You have filed your divorce petition, and you are happy to be one step closer to breaking free from your marriage. However, you are also worried about how you and your soon-to-be-ex will split your marital property.
The reality is, property division is not always straightforward in the state of Ohio. Here is a rundown on how the courts handle the division of marital property in the Buckeye State.
Equitable property distribution
Ohio is an equitable property distribution state. Therefore, the divorce court will determine a fair manner of dividing the property that you and your spouse have accumulated over the course of your marriage. For instance, if your spouse earned more money than you did while you were married, he or she may receive two-thirds of your shared property. Meanwhile, you would receive the remaining one-third. The court will also divvy up your shared debt in what it considers to be a fair manner.
The approach described above is quite different from that used in community property states. In these states, courts generally divide property down the middle so that both parties receive half of their shared assets.
What will happen to your home?
Your circumstances will ultimately dictate who gets to keep your family home following the divorce. As an example, if your future ex-spouse receives custody of your children, then he or she will most likely retain the house. Meanwhile, if you purchased the home before walking down the aisle and you did not have children with your spouse, then you can keep the home and ask your future ex to vacate it.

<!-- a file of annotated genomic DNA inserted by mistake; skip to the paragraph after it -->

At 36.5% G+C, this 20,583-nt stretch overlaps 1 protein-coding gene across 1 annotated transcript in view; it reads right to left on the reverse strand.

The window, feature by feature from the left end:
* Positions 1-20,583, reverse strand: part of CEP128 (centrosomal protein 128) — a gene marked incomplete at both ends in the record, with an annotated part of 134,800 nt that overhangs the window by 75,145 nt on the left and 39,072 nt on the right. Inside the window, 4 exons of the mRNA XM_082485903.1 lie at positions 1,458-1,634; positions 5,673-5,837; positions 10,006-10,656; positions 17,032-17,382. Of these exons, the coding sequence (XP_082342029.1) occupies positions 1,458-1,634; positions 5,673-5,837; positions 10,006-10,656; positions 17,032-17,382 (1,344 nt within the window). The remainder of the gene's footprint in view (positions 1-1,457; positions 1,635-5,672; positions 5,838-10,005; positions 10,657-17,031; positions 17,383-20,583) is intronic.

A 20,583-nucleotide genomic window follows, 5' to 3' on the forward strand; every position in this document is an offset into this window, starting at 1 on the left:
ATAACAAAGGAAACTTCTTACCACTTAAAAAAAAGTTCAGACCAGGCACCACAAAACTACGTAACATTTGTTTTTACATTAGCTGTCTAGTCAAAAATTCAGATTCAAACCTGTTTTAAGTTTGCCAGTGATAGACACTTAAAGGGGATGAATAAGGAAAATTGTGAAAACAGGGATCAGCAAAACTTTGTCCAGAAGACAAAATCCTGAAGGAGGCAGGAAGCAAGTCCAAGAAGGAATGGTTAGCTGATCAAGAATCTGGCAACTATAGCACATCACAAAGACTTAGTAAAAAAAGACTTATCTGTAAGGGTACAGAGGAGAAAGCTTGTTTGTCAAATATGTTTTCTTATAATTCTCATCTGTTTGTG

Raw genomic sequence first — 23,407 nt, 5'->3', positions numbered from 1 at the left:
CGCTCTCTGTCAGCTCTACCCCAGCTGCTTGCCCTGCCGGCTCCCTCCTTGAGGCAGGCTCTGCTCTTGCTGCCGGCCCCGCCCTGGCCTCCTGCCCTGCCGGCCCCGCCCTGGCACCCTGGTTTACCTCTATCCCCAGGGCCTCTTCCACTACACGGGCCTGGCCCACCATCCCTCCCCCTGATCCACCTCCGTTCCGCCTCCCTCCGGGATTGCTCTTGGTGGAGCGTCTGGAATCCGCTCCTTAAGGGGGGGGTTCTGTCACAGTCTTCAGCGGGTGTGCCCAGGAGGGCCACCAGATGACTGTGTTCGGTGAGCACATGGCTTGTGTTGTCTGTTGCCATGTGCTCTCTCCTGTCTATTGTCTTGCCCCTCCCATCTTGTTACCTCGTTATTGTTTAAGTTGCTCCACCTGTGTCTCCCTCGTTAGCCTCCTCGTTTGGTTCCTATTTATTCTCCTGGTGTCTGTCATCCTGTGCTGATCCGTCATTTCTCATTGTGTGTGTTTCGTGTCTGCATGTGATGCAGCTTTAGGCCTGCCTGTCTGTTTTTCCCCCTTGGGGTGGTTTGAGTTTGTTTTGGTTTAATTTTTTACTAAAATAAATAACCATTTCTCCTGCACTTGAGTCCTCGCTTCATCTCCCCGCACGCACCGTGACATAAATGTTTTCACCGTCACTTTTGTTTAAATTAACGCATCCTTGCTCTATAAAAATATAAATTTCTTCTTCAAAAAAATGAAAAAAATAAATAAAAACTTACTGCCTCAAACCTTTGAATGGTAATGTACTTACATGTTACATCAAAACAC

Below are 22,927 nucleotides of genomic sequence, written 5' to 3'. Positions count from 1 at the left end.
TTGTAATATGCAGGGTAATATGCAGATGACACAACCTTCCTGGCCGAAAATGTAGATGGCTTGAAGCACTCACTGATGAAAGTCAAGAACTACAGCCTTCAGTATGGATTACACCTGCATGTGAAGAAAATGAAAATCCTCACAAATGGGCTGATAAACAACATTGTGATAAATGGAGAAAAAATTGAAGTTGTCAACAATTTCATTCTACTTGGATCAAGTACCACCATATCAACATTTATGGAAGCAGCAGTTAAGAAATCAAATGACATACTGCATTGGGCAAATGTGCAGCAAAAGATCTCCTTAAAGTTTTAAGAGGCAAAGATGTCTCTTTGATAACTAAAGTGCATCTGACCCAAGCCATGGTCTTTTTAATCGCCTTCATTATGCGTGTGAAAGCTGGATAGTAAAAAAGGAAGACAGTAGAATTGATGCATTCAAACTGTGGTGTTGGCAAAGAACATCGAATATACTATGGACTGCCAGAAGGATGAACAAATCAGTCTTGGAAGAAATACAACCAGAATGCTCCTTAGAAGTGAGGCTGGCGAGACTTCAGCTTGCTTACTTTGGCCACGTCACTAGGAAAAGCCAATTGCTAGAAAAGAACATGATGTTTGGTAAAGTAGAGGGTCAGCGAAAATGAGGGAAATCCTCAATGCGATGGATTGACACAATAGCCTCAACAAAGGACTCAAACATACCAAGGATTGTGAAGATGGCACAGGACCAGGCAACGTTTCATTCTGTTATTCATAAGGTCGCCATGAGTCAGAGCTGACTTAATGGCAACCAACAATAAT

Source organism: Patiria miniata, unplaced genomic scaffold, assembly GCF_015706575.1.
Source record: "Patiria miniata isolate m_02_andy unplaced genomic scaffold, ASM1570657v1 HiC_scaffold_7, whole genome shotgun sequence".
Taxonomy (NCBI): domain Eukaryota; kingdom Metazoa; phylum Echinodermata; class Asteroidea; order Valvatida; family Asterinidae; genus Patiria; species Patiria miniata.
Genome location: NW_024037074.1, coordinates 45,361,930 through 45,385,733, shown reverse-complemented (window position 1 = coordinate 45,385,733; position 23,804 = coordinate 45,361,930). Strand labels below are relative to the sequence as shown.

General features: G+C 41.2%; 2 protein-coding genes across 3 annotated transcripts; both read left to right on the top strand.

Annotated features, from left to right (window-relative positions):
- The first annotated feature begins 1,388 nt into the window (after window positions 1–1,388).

Your rights when tackling property division
The ideal situation when you are dealing with the division of property in Ohio is for both you and the other party to arrive at an agreement regarding the splitting of your assets. This is possible through negotiation or divorce mediation, which can be less stressful than traditional divorce litigation.
However, if finding common ground in this area seems impossible for both of you, then you have no option but to rely on a judge to split your property for you. Still, either way, an attorney can guide you in pursuing the most personally favorable outcome possible in light of your financial situation.